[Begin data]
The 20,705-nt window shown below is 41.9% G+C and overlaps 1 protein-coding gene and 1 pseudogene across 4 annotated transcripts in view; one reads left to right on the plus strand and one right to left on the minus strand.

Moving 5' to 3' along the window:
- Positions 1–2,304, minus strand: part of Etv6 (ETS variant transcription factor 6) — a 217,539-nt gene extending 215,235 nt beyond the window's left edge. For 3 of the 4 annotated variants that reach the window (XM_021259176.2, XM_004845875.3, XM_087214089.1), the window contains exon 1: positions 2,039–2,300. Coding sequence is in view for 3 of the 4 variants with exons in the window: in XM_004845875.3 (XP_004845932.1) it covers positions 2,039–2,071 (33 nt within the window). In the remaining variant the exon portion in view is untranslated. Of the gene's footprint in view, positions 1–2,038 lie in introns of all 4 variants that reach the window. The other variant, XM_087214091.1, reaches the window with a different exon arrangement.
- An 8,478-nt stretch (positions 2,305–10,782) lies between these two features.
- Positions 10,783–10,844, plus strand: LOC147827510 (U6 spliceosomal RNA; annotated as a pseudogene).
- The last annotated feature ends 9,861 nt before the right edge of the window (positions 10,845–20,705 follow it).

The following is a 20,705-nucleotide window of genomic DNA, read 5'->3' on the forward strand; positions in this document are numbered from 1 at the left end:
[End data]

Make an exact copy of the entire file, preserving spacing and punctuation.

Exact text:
The 20,705-nt window shown below is 41.9% G+C and overlaps 1 protein-coding gene and 1 pseudogene across 4 annotated transcripts in view; one reads left to right on the plus strand and one right to left on the minus strand.

Moving 5' to 3' along the window:
- Positions 1–2,304, minus strand: part of Etv6 (ETS variant transcription factor 6) — a 217,539-nt gene extending 215,235 nt beyond the window's left edge. For 3 of the 4 annotated variants that reach the window (XM_021259176.2, XM_004845875.3, XM_087214089.1), the window contains exon 1: positions 2,039–2,300. Coding sequence is in view for 3 of the 4 variants with exons in the window: in XM_004845875.3 (XP_004845932.1) it covers positions 2,039–2,071 (33 nt within the window). In the remaining variant the exon portion in view is untranslated. Of the gene's footprint in view, positions 1–2,038 lie in introns of all 4 variants that reach the window. The other variant, XM_087214091.1, reaches the window with a different exon arrangement.
- An 8,478-nt stretch (positions 2,305–10,782) lies between these two features.
- Positions 10,783–10,844, plus strand: LOC147827510 (U6 spliceosomal RNA; annotated as a pseudogene).
- The last annotated feature ends 9,861 nt before the right edge of the window (positions 10,845–20,705 follow it).

The following is a 20,705-nucleotide window of genomic DNA, read 5'->3' on the forward strand; positions in this document are numbered from 1 at the left end: